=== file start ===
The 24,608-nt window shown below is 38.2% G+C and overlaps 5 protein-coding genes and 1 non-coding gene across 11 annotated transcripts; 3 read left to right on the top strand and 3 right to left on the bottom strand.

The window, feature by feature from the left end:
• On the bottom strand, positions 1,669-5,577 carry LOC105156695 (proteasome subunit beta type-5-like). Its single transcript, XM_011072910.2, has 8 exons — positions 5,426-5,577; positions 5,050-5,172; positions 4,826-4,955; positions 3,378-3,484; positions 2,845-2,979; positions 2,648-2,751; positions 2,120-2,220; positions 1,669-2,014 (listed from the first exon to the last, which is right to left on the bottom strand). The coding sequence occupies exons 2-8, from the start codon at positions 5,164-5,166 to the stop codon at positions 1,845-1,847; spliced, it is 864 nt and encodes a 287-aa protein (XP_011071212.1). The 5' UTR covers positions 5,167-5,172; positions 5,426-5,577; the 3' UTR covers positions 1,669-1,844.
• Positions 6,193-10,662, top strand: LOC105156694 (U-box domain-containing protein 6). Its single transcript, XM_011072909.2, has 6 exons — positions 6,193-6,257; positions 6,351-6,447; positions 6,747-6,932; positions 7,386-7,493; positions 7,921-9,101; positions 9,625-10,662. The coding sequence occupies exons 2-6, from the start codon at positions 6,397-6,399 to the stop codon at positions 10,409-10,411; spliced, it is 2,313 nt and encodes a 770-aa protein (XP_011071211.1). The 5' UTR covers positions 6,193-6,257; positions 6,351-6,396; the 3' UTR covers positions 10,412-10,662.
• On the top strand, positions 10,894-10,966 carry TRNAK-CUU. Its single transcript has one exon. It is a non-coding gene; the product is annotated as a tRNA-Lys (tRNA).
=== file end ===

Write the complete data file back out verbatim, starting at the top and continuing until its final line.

The 24,608-nt window shown below is 38.2% G+C and overlaps 5 protein-coding genes and 1 non-coding gene across 11 annotated transcripts; 3 read left to right on the top strand and 3 right to left on the bottom strand.

The window, feature by feature from the left end:
• On the bottom strand, positions 1,669-5,577 carry LOC105156695 (proteasome subunit beta type-5-like). Its single transcript, XM_011072910.2, has 8 exons — positions 5,426-5,577; positions 5,050-5,172; positions 4,826-4,955; positions 3,378-3,484; positions 2,845-2,979; positions 2,648-2,751; positions 2,120-2,220; positions 1,669-2,014 (listed from the first exon to the last, which is right to left on the bottom strand). The coding sequence occupies exons 2-8, from the start codon at positions 5,164-5,166 to the stop codon at positions 1,845-1,847; spliced, it is 864 nt and encodes a 287-aa protein (XP_011071212.1). The 5' UTR covers positions 5,167-5,172; positions 5,426-5,577; the 3' UTR covers positions 1,669-1,844.
• Positions 6,193-10,662, top strand: LOC105156694 (U-box domain-containing protein 6). Its single transcript, XM_011072909.2, has 6 exons — positions 6,193-6,257; positions 6,351-6,447; positions 6,747-6,932; positions 7,386-7,493; positions 7,921-9,101; positions 9,625-10,662. The coding sequence occupies exons 2-6, from the start codon at positions 6,397-6,399 to the stop codon at positions 10,409-10,411; spliced, it is 2,313 nt and encodes a 770-aa protein (XP_011071211.1). The 5' UTR covers positions 6,193-6,257; positions 6,351-6,396; the 3' UTR covers positions 10,412-10,662.
• On the top strand, positions 10,894-10,966 carry TRNAK-CUU. Its single transcript has one exon. It is a non-coding gene; the product is annotated as a tRNA-Lys (tRNA).